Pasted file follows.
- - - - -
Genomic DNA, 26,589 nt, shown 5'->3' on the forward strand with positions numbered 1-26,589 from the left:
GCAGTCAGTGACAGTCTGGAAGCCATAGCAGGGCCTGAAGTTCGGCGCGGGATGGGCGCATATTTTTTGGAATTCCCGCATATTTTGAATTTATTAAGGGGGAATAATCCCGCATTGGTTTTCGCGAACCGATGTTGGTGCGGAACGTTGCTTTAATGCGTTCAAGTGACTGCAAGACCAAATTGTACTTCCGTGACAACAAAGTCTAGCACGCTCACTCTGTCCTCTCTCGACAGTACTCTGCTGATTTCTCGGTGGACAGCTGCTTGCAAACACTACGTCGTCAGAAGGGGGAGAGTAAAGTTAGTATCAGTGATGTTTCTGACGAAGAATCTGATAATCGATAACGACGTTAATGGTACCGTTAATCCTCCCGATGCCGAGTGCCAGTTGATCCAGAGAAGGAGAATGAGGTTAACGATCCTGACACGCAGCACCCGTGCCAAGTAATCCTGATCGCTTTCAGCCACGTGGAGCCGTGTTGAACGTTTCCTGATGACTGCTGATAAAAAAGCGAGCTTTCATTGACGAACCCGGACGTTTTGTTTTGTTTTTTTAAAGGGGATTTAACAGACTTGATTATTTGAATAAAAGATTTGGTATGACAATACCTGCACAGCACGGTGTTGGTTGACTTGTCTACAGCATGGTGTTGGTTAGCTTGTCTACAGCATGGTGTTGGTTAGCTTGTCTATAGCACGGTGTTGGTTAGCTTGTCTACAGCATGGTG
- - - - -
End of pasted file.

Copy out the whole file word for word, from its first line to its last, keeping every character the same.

Genomic DNA, 26,589 nt, shown 5'->3' on the forward strand with positions numbered 1-26,589 from the left:
GCAGTCAGTGACAGTCTGGAAGCCATAGCAGGGCCTGAAGTTCGGCGCGGGATGGGCGCATATTTTTTGGAATTCCCGCATATTTTGAATTTATTAAGGGGGAATAATCCCGCATTGGTTTTCGCGAACCGATGTTGGTGCGGAACGTTGCTTTAATGCGTTCAAGTGACTGCAAGACCAAATTGTACTTCCGTGACAACAAAGTCTAGCACGCTCACTCTGTCCTCTCTCGACAGTACTCTGCTGATTTCTCGGTGGACAGCTGCTTGCAAACACTACGTCGTCAGAAGGGGGAGAGTAAAGTTAGTATCAGTGATGTTTCTGACGAAGAATCTGATAATCGATAACGACGTTAATGGTACCGTTAATCCTCCCGATGCCGAGTGCCAGTTGATCCAGAGAAGGAGAATGAGGTTAACGATCCTGACACGCAGCACCCGTGCCAAGTAATCCTGATCGCTTTCAGCCACGTGGAGCCGTGTTGAACGTTTCCTGATGACTGCTGATAAAAAAGCGAGCTTTCATTGACGAACCCGGACGTTTTGTTTTGTTTTTTTAAAGGGGATTTAACAGACTTGATTATTTGAATAAAAGATTTGGTATGACAATACCTGCACAGCACGGTGTTGGTTGACTTGTCTACAGCATGGTGTTGGTTAGCTTGTCTACAGCATGGTGTTGGTTAGCTTGTCTATAGCACGGTGTTGGTTAGCTTGTCTACAGCATGGTG